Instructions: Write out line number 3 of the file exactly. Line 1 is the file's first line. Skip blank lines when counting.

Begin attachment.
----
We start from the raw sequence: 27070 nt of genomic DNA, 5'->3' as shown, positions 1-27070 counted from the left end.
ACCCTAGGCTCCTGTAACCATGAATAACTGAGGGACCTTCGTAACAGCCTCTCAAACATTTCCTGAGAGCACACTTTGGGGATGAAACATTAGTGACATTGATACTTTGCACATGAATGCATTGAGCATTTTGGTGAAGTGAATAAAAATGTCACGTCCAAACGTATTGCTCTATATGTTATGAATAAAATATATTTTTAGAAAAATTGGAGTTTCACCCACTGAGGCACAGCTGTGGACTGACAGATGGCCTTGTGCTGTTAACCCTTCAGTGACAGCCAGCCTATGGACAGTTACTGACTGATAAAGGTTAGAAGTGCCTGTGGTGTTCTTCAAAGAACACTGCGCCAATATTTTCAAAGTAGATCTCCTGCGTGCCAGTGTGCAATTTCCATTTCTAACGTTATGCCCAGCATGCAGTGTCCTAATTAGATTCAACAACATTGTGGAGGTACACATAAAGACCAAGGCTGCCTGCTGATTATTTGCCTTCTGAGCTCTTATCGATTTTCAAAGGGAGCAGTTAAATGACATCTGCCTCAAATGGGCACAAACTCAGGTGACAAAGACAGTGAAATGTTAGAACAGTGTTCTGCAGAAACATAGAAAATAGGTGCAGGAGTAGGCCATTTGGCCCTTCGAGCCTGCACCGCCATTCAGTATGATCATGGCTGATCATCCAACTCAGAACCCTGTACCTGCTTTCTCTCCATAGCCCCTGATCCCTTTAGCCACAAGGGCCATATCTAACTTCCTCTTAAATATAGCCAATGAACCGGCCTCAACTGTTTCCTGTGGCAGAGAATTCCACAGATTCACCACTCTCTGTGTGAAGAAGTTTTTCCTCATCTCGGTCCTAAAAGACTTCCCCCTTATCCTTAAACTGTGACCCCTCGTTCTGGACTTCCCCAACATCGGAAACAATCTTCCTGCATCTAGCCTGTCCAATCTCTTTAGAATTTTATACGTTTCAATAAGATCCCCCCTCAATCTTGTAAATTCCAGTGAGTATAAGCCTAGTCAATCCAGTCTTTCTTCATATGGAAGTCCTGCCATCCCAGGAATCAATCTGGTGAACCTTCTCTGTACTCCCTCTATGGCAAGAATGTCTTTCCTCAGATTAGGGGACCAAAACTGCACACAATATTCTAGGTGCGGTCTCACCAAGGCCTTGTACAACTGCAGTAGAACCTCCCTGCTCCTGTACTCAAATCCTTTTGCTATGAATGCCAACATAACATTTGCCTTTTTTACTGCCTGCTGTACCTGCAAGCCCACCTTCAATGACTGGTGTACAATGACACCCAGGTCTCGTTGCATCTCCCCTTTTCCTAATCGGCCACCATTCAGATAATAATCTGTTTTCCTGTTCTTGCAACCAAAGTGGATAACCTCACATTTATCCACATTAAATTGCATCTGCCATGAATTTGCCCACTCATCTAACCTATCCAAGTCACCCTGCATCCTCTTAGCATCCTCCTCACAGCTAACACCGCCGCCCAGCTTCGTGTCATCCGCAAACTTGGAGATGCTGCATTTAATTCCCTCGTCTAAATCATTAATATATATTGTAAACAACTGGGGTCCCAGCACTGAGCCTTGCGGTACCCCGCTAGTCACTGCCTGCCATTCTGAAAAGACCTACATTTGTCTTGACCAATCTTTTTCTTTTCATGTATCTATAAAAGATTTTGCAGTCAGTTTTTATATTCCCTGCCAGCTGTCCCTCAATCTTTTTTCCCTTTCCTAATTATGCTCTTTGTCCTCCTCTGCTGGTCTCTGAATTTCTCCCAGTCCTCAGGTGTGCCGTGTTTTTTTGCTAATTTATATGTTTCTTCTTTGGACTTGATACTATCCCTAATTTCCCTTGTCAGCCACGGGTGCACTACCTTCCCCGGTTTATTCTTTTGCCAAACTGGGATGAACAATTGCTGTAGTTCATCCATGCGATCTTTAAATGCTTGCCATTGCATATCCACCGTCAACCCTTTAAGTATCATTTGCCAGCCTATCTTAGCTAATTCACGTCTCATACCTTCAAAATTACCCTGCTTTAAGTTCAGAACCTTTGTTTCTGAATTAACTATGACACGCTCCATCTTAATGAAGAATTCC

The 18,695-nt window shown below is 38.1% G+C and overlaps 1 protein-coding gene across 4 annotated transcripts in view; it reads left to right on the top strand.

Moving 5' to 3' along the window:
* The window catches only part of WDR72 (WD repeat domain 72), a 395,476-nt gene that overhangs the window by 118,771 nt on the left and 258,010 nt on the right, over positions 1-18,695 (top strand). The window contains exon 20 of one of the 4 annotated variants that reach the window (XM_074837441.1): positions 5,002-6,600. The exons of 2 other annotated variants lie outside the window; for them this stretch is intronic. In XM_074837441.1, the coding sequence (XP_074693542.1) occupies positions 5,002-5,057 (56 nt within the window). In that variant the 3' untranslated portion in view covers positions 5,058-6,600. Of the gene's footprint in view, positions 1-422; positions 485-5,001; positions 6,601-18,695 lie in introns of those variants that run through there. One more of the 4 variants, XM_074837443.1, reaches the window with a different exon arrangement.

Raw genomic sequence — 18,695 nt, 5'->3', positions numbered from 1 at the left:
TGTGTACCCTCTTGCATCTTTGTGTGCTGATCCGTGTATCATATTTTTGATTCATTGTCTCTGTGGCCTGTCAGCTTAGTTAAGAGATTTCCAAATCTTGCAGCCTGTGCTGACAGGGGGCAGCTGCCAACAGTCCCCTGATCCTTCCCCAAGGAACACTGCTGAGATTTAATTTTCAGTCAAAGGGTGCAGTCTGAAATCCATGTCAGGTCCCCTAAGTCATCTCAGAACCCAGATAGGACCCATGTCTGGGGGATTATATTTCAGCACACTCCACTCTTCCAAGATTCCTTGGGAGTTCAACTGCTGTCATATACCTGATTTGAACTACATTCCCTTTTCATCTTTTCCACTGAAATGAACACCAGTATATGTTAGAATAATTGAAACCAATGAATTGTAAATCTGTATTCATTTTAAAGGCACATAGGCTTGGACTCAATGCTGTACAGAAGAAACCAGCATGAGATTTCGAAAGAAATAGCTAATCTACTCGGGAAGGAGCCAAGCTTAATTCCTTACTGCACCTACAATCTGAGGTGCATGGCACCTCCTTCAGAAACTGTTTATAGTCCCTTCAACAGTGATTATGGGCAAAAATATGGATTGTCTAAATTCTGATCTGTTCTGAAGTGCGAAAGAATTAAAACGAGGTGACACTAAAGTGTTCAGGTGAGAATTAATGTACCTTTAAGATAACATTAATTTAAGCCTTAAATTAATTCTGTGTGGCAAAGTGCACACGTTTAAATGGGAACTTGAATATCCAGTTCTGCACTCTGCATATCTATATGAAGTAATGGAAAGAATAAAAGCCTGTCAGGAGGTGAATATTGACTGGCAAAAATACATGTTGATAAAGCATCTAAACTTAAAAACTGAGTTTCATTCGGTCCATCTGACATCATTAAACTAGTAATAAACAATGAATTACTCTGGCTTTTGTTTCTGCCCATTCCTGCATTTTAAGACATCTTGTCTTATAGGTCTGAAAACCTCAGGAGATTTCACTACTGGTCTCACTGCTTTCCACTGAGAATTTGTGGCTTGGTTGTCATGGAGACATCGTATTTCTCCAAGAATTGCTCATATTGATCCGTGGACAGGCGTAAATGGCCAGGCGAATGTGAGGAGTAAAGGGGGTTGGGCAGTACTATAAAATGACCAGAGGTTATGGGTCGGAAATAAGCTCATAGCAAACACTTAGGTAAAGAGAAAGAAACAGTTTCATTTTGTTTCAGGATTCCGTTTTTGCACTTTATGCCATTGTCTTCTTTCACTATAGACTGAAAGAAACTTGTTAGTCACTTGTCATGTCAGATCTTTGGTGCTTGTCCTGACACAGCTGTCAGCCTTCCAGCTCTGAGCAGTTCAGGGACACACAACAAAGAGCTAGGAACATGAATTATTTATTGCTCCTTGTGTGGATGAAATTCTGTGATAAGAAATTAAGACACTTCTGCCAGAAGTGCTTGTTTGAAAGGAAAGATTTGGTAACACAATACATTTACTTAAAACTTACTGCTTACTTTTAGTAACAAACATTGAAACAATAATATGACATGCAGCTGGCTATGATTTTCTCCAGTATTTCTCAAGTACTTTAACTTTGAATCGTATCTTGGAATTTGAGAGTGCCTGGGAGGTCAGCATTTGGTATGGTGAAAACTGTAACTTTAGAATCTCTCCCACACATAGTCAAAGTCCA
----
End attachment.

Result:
The 18,695-nt window shown below is 38.1% G+C and overlaps 1 protein-coding gene across 4 annotated transcripts in view; it reads left to right on the top strand.